Why Do So Many Brilliant Motorcycles Come From Italy?

How one Italian valley gave birth to dozens of iconic machines.

Italy motorcycle illustration
Why is Italy—its designers, engineers, stylists, geography, and culture—so damn good at this motorcycle thing? Let’s just say it’s personal.Illustration by Mike McQuade

Northern Italy is home to more oggetti di lussuria, or objects of lust, than anywhere in the world. This is especially evident in the valley that cradles the Po, Adda, and Ticino rivers, an area bordered by San Marino to the south, Milan and Torino to the west, and the Alps to the north. There, you’ll find an astounding array of notable Italian nameplates. Armani, Gucci, and Versace. Nordica, Vibram, and Campagnolo. Ferrari, Lamborghini, and Maserati. And, of course, Ducati, MV Agusta, Moto Guzzi, Bimota, Alpinestars, Dainese, Sidi, and Spidi. They all call this place home. If there’s a region on Earth responsible for more limbic-system secretions—or urgent “I gotta have that!” thoughts—in the human brain, it has yet to be discovered. In the words of Italian composer Giuseppe Verdi, “You may have the universe if I may have Italy.” The concentration of moto-oriented producers and amazing motorcycle history in or around northern Italy’s Po Valley should come as no surprise. The area has been an industrial powerhouse for decades, one that’s pushed Italy to the eighth best nominal GDP in the world. Italy’s economic history has had its ups and downs over the past 150 years. Alpine rivers powered early factories in the late 1880s, with engineering and shipbuilding taking hold in the early 1900s. World War I and the subsequent depression weakened Italy’s budding industrial infrastructure, and the relentless bombing during the Allied invasion of 1943 crushed it to rubble. In 1948, the Marshall Plan earmarked some $1.2 billion for Italy’s recovery—alongside an investment of $13 billion to western Europe overall. That’s more than $100 billion today. The money primed Italy’s industrial rebirth during the late ’50s and ’60s. Cheap labor and the Korean War’s hunger for Italian steel during the 1950s helped fuel Italy’s amazing growth. It was in this fertile environment that Ferrari, Gucci, Ducati, and Alpinestars flourished.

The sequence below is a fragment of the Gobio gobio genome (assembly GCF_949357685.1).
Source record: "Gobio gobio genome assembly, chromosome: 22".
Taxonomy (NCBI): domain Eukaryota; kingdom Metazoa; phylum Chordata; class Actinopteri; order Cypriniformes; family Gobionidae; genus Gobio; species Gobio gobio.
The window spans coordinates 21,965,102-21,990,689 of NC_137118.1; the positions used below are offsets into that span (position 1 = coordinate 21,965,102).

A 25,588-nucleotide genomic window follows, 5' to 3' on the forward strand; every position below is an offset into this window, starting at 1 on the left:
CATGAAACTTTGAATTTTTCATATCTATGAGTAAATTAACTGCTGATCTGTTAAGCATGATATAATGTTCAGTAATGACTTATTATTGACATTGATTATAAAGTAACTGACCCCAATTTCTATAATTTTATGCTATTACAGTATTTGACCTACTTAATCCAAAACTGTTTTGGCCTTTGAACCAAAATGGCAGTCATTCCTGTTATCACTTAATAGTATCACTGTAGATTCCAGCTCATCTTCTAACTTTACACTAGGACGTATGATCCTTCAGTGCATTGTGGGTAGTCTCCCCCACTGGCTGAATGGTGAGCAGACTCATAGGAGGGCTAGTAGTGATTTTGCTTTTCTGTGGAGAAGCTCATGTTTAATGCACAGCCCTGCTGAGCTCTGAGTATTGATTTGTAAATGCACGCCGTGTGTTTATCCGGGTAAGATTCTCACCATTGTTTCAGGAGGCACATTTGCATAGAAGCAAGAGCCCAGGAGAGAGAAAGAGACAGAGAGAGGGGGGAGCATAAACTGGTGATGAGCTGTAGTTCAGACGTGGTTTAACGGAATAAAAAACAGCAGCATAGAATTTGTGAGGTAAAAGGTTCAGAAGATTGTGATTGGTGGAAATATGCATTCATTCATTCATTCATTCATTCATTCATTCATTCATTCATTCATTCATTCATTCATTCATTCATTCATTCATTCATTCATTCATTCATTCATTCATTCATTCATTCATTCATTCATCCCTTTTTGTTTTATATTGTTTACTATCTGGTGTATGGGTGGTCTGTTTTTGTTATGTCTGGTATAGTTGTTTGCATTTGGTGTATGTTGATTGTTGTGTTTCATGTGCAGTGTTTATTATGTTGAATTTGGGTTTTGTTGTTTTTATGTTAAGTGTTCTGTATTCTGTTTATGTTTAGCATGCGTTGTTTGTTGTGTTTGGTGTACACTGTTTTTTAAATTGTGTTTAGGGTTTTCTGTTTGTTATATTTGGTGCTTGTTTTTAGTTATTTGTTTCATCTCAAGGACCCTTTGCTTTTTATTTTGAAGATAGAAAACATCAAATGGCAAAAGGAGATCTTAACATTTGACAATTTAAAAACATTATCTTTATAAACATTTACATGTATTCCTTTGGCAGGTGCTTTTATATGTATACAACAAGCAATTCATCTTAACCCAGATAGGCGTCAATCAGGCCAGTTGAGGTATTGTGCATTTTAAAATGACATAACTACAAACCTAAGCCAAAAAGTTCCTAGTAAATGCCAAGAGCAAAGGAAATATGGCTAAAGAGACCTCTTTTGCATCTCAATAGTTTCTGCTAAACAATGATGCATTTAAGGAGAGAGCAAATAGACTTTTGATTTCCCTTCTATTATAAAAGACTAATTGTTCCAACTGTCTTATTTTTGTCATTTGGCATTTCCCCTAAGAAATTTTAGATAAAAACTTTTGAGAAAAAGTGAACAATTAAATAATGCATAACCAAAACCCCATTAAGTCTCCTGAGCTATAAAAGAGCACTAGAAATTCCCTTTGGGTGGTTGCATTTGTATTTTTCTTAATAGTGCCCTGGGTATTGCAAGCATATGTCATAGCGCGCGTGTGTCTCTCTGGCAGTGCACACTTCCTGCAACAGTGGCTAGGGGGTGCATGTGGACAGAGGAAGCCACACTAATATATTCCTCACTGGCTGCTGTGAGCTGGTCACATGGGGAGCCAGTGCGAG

Of course, a vibrant economy, a factory, and lots of cheap help don't automatically make oggetti di lussuria. Those elements alone didn't create the beautiful yet brutal simplicity of Dr. Taglioni's Super Sport Ducatis or the handsome functionality of Sante Mazzarolo's metal-shin Alpinestars motocross boot. Nor did they craft the sensuous body shapes and alloy castings that combined to make up Massimo Tamburini's MV Agusta F4.

There’s something else at work here—something dramatic and personal. Something cultural that reaches deep into Italian history. To its art and sculpture, and the individual satisfaction that results from true hand craftsmanship.

“Italians make things, beautiful things, things people want to use, things that make them feel good,” says motojournalist and Italophile Alan Cathcart, who’s lived in Italy and speaks the language. “It’s in their blood; it’s an ethos. It’s a country where function must be matched by form.”

Italy motorcycle illustration
Fine Italian design.Illustration by Mike McQuade